Raúl Arévalo: “This is an endurance race”

The star on being the most talented actor of his generation and looking like Sean Penn

Gregorio Belinchón
The actor Raúl Arévalo: “I don’t know how to do things the fast, easy way.”
The actor Raúl Arévalo: “I don’t know how to do things the fast, easy way.”LUIS SEVILLANO

Word is out in the Spanish film industry that Raúl Arévalo is the most talented actor of his generation — a group that happens to be very competitive.

But the 32-year-old from Madrid likes to put a damper on all the buzz.

“Actually, I’m no longer a young talent, there are very good people right up there with me, and in any case the girls are better than the guys,” says Arévalo, who has always had to deal with comparisons to Sean Penn, whom many say he looks like.

“I admire him so much. Let’s hope I mature the same way and that I can one day become a quarter of what he is,” the actor confesses.

For now, though, Arévalo is concerned about other things, such as a growing belly (“which I’m already toning down”) and an imminent jump into directing.

Besides that, he is also starring in the recently released Promoción fantasma (or, Ghost graduation), a comedy for all audiences with numerous references to the 1980s that conceals sharp social and educational commentary.

In the movie, Arévalo plays a teacher who sees dead people, a role that would slip out of other actors’ hands, but which he manages to fill with nuance.

“I gave a lot of thought to the tone I should adopt. I talked at length with director Javier Ruiz Caldera, and we agreed not to let the character slip into easy gags. We would make him more dramatic, and let the others be the wise guys. I was paranoid about going overboard with it. [...] We stayed away from silliness.”

To even mention the quality of Arévalo’s work to his face, to praise his attempt at doing things differently — like dabbling in theater with Falstaff and Urtain — is like mentioning the devil. He squirms in his chair and twists his entire torso, as though he suddenly feels trapped.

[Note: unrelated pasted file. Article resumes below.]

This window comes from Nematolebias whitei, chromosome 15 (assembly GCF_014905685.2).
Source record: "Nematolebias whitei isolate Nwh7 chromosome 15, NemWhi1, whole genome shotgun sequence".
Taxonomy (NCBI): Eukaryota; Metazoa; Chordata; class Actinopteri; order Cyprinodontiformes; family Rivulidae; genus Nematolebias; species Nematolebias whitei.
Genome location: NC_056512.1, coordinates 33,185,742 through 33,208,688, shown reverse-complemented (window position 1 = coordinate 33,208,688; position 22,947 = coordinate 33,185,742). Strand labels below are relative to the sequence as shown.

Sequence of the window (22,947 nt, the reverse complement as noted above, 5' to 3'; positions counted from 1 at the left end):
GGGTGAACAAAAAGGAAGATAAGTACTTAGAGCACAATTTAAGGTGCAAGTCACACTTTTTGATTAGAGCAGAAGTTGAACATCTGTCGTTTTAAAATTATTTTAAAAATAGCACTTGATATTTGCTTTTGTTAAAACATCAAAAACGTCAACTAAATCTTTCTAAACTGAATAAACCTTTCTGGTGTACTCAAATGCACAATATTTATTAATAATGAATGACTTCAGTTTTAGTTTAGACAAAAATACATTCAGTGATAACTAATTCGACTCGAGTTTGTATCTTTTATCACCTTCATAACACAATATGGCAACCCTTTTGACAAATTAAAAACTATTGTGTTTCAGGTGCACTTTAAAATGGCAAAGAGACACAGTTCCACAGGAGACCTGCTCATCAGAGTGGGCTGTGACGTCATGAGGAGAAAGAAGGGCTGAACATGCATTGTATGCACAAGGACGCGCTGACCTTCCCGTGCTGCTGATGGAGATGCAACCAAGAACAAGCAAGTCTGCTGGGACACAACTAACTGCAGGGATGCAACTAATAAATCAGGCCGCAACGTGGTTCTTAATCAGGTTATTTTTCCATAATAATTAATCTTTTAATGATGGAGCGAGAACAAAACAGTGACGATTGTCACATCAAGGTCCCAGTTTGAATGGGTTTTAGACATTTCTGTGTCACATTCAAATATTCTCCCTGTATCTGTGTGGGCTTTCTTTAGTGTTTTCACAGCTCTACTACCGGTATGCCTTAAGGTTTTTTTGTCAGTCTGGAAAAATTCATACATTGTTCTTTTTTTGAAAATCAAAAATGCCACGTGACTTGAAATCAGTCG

“I’ve been very lucky. I really haven’t made that many choices,” he assures. “I have made movies that had a lot of repercussions. It is true, though, that I don’t know how to do things the fast, easy way.”

The son of entrepreneurs who own a bar in the Madrid district of Chamberí, Arévalo is one of those actors who shows a great love for their profession — someone who defends the importance of study and says that “this is an endurance race; quick and easy success is not for me.”

The result of his own work is four nominations for Goya Awards — the Spanish Cinema Academy’s annual prizes — with one win for best supporting actor in Gordos, and a talent for learning from the greats. Antonio Banderas is his chief role model.

“I did Che to see where Steven Soderbergh placed the cameras. It’s another story whether I managed to see them,” he laughs. “Banderas [who directed him in El camino de los ingleses, marketed in English as Summer Rain] always says he bought his own freedom and can now do whatever he wants.”

After a few shorts, his moment as a director of feature-length films is in the offing. “I don’t know whether I’ll be any good, but I dream of directing, and I am more passionate about that possibility than about continuing to act.”

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